Album release from The Soft Machine featuring footage of the band's concert in Paris in 1977. Originally released in 1978. Features cardboard sleeve and remastering. Includes a Japanese obi and a description. On the band's first live album, 1978's Alive & Well: Recorded in Paris, Soft Machine's personnel changes continue, with Steve Cooke replacing Roy Babbington on bass, and violinist Ric Saunders joining since the 1976 studio album Softs, as guitarist John Etheridge, keyboardist Karl Jenkins, and drummer John Marshall remain in place. (Since this is the group's first album not to feature any participation from an original member of Soft Machine, a name change might have been ethically, if not commercially, advisable.) Like Softs, Alive & Well is largely a vehicle for the compositions of Jenkins, who wrote nine of 11 tracks.
Cardboard sleeve (mini LP) reissue from Soft Machine featuring the high-fidelity Blu-spec CD format (compatible with standard CD players) and 2012 24-bit remastering. The cardboard sleeve faithfully replicates the UK LP. Includes a booklet written in English and an inner bag. Part of a three-album Soft Machine Blu-spec CD cardboard sleeve reissue series featuring albums "Bundles," "Softs," and "Alive And Well Recorded In Paris." In the extensive discography of Soft Machine, albums from the band's mid- to late-'70s jazz-rock fusion period are generally afforded the least respect. Fans all have their favorite LPs representing a particular "classic" lineup – as well as opinions about other albums signifying that Soft Machine's best days were behind them. Some feel it was all over when Robert Wyatt left after Fourth (or stopped singing after Third), and it's probably even possible to find somebody somewhere who lost interest when Hugh Hopper replaced Kevin Ayers after Volume One.
Cardboard sleeve (mini LP) reissue from Soft Machine featuring the high-fidelity Blu-spec CD format (compatible with standard CD players) and 2012 24-bit remastering. The cardboard sleeve faithfully replicates the UK LP. Includes a booklet written in English. Part of a three-album Soft Machine Blu-spec CD cardboard sleeve reissue series featuring albums "Bundles," "Softs," and "Alive And Well Recorded In Paris." At this point in the band's history, Soft Machine might be considered an example of Theseus' paradox, akin to the original axe that George Washington used to cut down the cherry tree – original except that the head had been replaced three times and the handle twice. On Softs, Mike Ratledge, the only remaining original bandmember present on Bundles, the group's preceding Harvest LP, was relegated to guest status, contributing synthesizer to only two tracks, "Song of Aeolus" and "Ban-Ban Caliban."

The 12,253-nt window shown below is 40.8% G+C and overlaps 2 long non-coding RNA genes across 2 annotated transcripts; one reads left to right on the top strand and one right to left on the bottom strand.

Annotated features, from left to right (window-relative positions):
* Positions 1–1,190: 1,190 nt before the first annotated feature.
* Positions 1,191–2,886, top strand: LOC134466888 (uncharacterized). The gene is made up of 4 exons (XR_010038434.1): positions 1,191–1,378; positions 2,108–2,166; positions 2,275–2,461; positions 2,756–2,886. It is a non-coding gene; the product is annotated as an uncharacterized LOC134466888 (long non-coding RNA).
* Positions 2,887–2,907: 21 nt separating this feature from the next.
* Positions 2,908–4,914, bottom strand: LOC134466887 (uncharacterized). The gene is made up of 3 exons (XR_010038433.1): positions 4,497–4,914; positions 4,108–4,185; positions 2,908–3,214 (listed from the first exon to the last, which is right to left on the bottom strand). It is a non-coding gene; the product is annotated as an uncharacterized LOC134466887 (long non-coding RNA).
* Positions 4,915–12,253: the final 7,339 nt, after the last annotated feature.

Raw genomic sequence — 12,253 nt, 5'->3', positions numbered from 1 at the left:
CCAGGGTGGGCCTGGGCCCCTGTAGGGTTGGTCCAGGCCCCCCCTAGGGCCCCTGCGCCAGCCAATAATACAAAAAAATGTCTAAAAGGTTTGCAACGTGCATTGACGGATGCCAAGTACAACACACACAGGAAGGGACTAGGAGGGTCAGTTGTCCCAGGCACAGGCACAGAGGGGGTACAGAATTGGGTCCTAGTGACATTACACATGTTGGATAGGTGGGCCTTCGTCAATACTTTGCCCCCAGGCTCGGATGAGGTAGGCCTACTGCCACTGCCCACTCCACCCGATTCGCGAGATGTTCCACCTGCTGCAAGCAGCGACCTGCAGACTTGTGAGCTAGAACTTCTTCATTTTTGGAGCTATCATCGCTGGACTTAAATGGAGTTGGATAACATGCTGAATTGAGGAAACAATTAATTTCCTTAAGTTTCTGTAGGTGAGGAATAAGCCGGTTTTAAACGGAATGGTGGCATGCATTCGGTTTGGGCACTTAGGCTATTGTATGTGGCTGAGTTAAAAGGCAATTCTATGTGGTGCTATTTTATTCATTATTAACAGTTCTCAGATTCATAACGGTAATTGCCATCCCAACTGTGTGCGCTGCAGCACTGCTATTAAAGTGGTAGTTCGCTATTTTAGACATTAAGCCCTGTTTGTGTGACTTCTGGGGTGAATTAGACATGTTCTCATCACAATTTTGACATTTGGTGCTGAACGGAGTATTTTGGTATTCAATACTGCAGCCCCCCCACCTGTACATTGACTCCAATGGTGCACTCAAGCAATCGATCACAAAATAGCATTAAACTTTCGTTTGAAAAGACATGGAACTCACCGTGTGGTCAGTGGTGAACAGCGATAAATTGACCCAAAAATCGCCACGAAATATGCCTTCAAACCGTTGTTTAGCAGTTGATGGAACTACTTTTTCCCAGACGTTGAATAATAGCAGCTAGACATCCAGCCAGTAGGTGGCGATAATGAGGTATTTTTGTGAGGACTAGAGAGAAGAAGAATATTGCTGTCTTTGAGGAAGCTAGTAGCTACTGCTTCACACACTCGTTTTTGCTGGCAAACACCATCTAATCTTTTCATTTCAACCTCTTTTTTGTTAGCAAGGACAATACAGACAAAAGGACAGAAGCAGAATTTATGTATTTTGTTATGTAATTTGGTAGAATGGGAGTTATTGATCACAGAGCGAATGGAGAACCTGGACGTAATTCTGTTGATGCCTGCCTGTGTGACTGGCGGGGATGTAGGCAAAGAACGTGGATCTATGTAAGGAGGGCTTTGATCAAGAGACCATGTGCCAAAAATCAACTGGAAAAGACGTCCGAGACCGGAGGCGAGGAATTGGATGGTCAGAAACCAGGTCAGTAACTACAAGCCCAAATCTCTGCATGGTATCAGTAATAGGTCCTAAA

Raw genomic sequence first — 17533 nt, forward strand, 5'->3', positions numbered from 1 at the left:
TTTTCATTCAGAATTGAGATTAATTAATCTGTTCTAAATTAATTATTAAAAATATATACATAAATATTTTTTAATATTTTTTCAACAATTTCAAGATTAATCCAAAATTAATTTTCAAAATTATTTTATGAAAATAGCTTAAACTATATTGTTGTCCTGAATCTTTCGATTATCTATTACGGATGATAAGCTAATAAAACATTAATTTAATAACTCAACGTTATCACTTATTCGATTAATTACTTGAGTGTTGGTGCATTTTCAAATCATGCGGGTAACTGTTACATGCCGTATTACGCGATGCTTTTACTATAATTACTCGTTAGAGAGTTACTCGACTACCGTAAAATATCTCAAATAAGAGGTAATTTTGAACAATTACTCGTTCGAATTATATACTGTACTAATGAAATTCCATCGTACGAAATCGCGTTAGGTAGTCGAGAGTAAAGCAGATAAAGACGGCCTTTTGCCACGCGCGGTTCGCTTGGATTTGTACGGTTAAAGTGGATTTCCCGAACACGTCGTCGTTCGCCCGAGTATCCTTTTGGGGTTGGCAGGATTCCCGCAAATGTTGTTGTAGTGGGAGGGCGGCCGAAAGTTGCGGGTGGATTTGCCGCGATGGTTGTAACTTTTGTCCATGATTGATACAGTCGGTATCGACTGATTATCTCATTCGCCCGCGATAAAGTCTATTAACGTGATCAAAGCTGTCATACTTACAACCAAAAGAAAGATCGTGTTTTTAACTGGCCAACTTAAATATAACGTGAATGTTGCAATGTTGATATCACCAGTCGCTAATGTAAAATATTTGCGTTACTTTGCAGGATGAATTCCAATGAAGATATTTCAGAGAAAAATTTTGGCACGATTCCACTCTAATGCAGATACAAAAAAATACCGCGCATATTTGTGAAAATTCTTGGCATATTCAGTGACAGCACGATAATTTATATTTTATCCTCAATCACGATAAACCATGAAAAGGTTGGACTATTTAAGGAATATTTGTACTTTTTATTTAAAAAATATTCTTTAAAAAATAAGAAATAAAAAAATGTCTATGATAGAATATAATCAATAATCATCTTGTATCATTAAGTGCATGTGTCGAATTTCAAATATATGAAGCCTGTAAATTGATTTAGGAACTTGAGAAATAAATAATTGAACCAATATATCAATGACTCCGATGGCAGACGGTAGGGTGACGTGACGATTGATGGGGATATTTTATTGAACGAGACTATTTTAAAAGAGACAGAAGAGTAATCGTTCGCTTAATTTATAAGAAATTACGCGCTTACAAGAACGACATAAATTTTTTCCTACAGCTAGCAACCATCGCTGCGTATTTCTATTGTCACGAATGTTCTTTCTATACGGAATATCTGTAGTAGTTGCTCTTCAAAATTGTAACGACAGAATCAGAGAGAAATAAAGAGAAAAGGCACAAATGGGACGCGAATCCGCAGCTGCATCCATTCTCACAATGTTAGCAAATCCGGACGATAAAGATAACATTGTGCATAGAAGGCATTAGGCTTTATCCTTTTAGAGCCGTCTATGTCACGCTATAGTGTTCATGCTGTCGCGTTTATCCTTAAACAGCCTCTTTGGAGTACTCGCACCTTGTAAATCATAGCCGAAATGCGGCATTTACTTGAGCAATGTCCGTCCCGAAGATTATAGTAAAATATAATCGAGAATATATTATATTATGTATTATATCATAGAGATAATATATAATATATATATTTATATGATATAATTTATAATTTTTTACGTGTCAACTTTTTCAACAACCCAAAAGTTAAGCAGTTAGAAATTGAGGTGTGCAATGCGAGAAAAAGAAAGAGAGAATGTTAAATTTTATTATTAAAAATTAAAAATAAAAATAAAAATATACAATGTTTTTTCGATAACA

Fittingly for an album called Mumbo Jumbo, Air Supply do employ some smoke and mirrors on their 2010 album – perhaps more than any of their previous albums, dabbling with a variety of textures and rhythms. Although their touch remains decidedly light, this isn’t merely a collection of romantic ballads: it opens with the spooky prog pomp of “Setting the Seen”; “A Little Bit of Everything” pulsates with the clean sheen of the late ‘80s; they work up a fairly good head of steam on “Me Like You”; they get a little dirty on the slow groove of “Lovesex”; “Until” approaches the baroque; and even on something as soft as “A Little Bit More,” the acoustic guitars are unadorned in a way Air Supply never have tried. While none of the songs approach the skyscraping hooks of their soft rock classics, this isn’t the sound of a band resting on its laurels; if anything, this is one the group’s most adventurous records, which may also be why it’s one of Air Supply's best.
The Definitive Collection more than lives up to its title's promise, delivering 18 tracks, including all of Air Supply's Top 40 singles – "Lost in Love," "All Out of Love," "Every Woman in the World," "Here I Am (Just When I Thought I Was Over You)," "Sweet Dreams," "Even the Nights Are Better," "Young Love," "Two Less Lonely People in the World," "Just as I Am" – plus the original Australian version of "Lost in Love." A pair of latter-day singles that didn't make the Top 40 are missing, but they're not missed, since what is here is prime Air Supply – the best songs they ever recorded. Granted, it won't convince any doubters, but this is the ideal collection for both dedicated and casual fans, while being perhaps the most listenable item in their catalog.
Prendre l'air is the third album by French singer Shy'm. It was released in June 2010 and five singles ("Je sais", "Je suis moi", "Prendre l'air", "Tourne" and "En apesanteur") have been released. A departure from the R&B sound that Shy'm had previously been accustomed to, Prendre l'air showed a more pop-oriented side to her musical persona. The album debuted on the French album chart at #6, and has since gone on to be certified 3× Platinum, becoming Shy'm's most successful album. It has been released in three editions: standard, collector and deluxe.